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Garcia v. Google, Inc.

Ninth Circuit amends earlier opinion in which it reversed district court’s denial of injunction requiring removal from of anti-Islamic video, reaffirming that plaintiff had established likelihood of success on merits and irreparable harm, but nevertheless clarifying that its opinion did not preclude district court from concluding that plaintiff did not have copyrightable interest in her performance in video and did not preclude defendant Google from asserting defenses based on fair use doctrine or section 230 of Communications Decency Act.

The Ninth Circuit Court of Appeals filed an amended opinion, clarifying an earlier order in which it reversed the district court’s denial of an injunction against Google.

Plaintiff Cindy Lee Garcia was paid approximately $500 for three and a half days of shooting scenes for a low-budget film with the working title Desert Warrior. Desert Warrior was never released, but plaintiff’s performance was included in an anti-Islamic film called Innocence of the Muslims. In the film, plaintiff’s performance was dubbed over so that it appeared she was asking “Is your Mohammed a child molester?” The video “went viral” after being uploaded to YouTube. An Egyptian cleric issued a fatwa, calling for the killing of everyone involved with the film, and plaintiff received death threats.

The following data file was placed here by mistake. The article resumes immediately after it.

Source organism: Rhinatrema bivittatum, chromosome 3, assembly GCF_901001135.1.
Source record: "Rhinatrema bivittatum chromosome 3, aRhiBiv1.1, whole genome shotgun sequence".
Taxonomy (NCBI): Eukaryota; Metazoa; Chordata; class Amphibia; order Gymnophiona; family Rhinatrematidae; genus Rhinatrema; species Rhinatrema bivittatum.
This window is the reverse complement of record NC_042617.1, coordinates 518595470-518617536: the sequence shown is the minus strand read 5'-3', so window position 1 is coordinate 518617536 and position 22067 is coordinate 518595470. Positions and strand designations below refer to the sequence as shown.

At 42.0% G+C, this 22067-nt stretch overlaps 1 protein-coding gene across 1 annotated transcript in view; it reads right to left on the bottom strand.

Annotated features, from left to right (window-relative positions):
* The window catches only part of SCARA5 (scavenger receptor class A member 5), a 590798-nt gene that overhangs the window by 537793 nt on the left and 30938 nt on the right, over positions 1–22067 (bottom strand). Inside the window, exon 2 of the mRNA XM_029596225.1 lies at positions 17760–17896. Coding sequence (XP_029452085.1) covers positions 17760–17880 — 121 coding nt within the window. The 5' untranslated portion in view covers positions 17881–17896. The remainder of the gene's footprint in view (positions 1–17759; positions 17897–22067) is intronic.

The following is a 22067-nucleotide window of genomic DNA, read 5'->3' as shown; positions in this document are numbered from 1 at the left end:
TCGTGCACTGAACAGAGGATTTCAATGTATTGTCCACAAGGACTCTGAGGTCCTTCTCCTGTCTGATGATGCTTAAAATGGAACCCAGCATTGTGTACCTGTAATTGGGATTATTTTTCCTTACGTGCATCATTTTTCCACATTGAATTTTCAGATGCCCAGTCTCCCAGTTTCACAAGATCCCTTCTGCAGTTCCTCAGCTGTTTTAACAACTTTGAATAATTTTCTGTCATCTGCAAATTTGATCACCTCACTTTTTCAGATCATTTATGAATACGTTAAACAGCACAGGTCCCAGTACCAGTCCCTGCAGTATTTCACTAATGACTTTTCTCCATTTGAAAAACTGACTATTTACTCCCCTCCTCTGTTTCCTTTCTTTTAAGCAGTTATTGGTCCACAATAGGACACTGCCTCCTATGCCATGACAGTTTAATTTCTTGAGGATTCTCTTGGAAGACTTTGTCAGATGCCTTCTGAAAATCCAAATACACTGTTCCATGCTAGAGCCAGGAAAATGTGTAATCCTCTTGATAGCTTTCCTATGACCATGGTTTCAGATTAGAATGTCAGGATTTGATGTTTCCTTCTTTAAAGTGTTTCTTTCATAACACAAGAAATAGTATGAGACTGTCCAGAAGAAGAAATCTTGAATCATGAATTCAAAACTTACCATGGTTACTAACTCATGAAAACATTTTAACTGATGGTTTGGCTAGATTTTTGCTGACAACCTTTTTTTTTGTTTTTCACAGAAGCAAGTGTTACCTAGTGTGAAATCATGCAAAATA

The original Ninth Circuit opinion concluded that an injunction was warranted because plaintiff was likely to prevail on her copyright infringement claim and that the remaining factors generally militated in favor of an injunction. (Read our summary of the Ninth Circuit’s original opinion here.) The amended opinion kept the injunction in place and reaffirmed that, based on the record and arguments before the Court of Appeals, the plaintiff likely had a copyrightable interest in her performance. Nevertheless, the Court of Appeals went on to state that nothing in the opinion would preclude the district court from finding that the plaintiff does not have a copyrightable interest in her performance. Writing for the majority, Chief Judge Kozinski recognized that after the court issued its first opinion, the United States Copyright Office denied plaintiff’s request to register a copyright in her performance. The Court of Appeals stated that, although this refusal to register the performance did not preclude a finding that her performance is copyrightable, the district court may defer to the Copyright Office’s reasoning to the extent it is persuasive.

The amended opinion also noted that, following its initial opinion, amici raised other issues, such as the applicability of the fair use doctrine and section 230 of the Communications Decency Act. The Court of Appeals did not address these defenses because they were not raised by the parties but stated that the district court is free to consider them if properly raised by Google.

Judge Smith, who dissented in the original opinion, filed an amended dissent in which he stated that the amended portions of the opinion revealed the errors of the decision. According to Justice Smith, the panel majority failed to show appropriate deference to the district court and ignored the stringent standards disfavoring injunctions unless circumstances clearly favor the moving party: “the majority’s equivocation cements its error.” Also, the dissent stated that the majority avoided counterarguments, such as the fair use defense, quickly dismissing them because they were not raised by the parties. However, the majority could have considered these arguments sua sponte so long as public interests are involved or where to not do so would be unduly harsh to one or both parties.